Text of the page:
Twins knew Redmond was manager material
Apr 23, 2013 at 7:01p ET
So it came as no surprise to anyone, especially in Minnesota's organization, when Redmond took a job as a manager in Toronto's minor league system after retiring as a player in 2010. For a former catcher and someone who related well to younger players, managing seemed like a natural move. Now Redmond is in his first season as a big-league skipper with the Marlins, who were in town Tuesday for a doubleheader with the Twins.
"Everybody in here kind of knew that was going to be his next chapter in baseball," said Twins catcher Joe Mauer, who was backed up by Redmond from 2005-09. "He just knows a lot about the game. The way he played it, the way he related to younger players, including myself, you kind of knew that he'd be really good at being a manager later on."
Redmond's former manager in Minnesota is still at the helm of the Twins, and Ron Gardenhire was fond of Redmond during the veteran catcher's playing days. Redmond relived a story Tuesday of Gardenhire batting him third on a day Mauer had off. Redmond was a career .287 hitter with 13 home runs in 13 seasons, so Gardenhire took some grief from the media for putting Redmond so high in the batting order.
But Redmond appreciated Gardenhire's willingness to show faith in his players, including Redmond.
"He's a great guy," Gardenhire said of Redmond. "He's paid attention when he was in our dugout and backing up. He was always into the game, paying attention. It's fun to see him over there. We all knew that he would be in this part of the game eventually. It's fun to see Red. Just a class guy. We've had a lot of fun with him here."
It didn't take long for Redmond to ascend to the major league level as a manager. This past winter, he was hired by the Marlins to lead an overhauled roster after the club fired Ozzie Guillen. Redmond's managerial experience included just two seasons of Single-A ball, but the Marlins believed the 13-year major league veteran had all the intangibles to lead a team at this level.
With Redmond back in town, it was no surprise that his former teammates and manager had plenty of good things to say about the guy who kept things loose in the Metrodome locker room several years back.
"Around the clubhouse, he's a guy that can keep it light, I'll tell you that much," said Twins reliever Brian Duensing, Redmond's teammate in 2009. "He's a great guy to have in the clubhouse. He makes sure everyone does things the right way and wants to win. He'll do everything he can to win, even if he's struggling. He knows it's not about him. It's about the team as a whole."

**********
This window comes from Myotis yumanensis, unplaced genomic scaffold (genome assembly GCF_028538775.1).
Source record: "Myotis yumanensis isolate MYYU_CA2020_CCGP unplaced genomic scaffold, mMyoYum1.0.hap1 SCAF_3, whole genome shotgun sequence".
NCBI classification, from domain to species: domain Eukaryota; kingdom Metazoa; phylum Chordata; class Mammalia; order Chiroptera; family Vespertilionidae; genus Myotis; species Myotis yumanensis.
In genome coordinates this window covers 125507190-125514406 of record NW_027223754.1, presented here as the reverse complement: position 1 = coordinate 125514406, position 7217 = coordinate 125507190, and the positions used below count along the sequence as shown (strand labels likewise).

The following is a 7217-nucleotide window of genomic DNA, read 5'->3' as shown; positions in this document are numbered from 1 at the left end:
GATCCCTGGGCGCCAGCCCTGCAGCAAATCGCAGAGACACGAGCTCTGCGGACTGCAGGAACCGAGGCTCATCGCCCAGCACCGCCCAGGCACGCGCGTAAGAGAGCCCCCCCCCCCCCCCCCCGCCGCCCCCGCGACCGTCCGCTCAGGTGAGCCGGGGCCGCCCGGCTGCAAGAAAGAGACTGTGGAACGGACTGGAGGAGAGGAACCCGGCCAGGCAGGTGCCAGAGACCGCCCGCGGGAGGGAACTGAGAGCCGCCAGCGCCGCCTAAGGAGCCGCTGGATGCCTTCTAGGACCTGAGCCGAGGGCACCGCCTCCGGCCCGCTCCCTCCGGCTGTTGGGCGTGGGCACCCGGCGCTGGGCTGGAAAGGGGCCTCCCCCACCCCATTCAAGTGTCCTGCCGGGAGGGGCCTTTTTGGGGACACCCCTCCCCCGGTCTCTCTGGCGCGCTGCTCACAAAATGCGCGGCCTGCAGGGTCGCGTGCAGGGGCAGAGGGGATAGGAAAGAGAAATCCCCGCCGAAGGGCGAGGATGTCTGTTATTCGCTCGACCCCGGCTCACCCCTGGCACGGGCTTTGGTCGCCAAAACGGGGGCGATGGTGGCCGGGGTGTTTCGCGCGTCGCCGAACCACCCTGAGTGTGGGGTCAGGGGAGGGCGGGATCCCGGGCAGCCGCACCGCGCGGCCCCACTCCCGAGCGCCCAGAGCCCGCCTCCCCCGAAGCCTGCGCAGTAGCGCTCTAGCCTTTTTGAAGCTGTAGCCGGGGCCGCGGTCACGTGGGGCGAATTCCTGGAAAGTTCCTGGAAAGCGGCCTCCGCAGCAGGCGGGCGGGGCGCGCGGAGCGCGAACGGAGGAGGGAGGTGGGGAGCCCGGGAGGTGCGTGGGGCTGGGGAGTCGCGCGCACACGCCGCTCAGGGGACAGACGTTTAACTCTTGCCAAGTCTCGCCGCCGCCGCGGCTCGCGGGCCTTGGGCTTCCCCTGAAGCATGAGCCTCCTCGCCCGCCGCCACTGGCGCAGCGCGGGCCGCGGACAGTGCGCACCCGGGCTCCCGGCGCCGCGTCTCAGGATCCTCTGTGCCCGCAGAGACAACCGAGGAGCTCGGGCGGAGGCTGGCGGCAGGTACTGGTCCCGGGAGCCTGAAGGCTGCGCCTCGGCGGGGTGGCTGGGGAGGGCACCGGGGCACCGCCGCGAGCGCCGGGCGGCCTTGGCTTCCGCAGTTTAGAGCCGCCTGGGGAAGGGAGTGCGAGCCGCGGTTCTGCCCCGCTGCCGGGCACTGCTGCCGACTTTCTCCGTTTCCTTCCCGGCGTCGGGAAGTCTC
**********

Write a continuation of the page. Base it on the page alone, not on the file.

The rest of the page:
Redmond admits he's changed a bit from his playing days to his managing days, but he still keeps that that same team-first mindset.
"I'm still a grinder," Redmond said Tuesday. "I spend a lot of time looking at video and doing all that stuff, trying to be the best manager that I can. I still have the same personality.
"Obviously, I can't do some of the crazy stuff that I used to do."
Among the "crazy stuff" he did, of course, was the well-documented naked batting practice or his naked walk through the clubhouse, which was done to lighten the mood. Those antics first came to light during his time with Florida from 1998-2004 and later carried to his playing days with the Twins from 2005-09.
"I've never witnessed that," Duensing said of the naked batting practice. "I've definitely heard stories. That's awesome."
Redmond will need a similar fun-loving attitude this season, as his Marlins are off to a 4-16 start following a 4-3 loss in the first game of Tuesday's doubleheader. Miami has dealt with injuries this season but also lost several of its best players in an offseason fire sale.
Still, less than a month into his new job, Redmond is clearly enjoying the opportunity.
"I learn at least one or two things every day, and that's fun," Redmond said. "I think as a player, you're just out there trying to figure out how to win. But as a manager, you learn something every day. If something comes up that you haven't seen or a situation that you have to make a decision on, that's fun to be able to still go out and see new things in this game. That's what makes it such a great game."
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